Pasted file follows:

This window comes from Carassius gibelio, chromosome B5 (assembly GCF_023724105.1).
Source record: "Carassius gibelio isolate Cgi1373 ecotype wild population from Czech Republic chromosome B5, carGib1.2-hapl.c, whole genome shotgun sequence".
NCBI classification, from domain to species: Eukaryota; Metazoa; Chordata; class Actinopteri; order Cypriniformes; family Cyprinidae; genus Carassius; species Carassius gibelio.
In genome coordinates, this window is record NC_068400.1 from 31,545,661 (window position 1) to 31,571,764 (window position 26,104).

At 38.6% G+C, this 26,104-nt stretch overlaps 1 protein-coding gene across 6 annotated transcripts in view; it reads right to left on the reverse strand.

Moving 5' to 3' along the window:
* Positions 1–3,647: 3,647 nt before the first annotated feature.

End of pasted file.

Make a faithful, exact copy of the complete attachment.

This window comes from Carassius gibelio, chromosome B5 (assembly GCF_023724105.1).
Source record: "Carassius gibelio isolate Cgi1373 ecotype wild population from Czech Republic chromosome B5, carGib1.2-hapl.c, whole genome shotgun sequence".
NCBI classification, from domain to species: Eukaryota; Metazoa; Chordata; class Actinopteri; order Cypriniformes; family Cyprinidae; genus Carassius; species Carassius gibelio.
In genome coordinates, this window is record NC_068400.1 from 31,545,661 (window position 1) to 31,571,764 (window position 26,104).

At 38.6% G+C, this 26,104-nt stretch overlaps 1 protein-coding gene across 6 annotated transcripts in view; it reads right to left on the reverse strand.

Moving 5' to 3' along the window:
* Positions 1–3,647: 3,647 nt before the first annotated feature.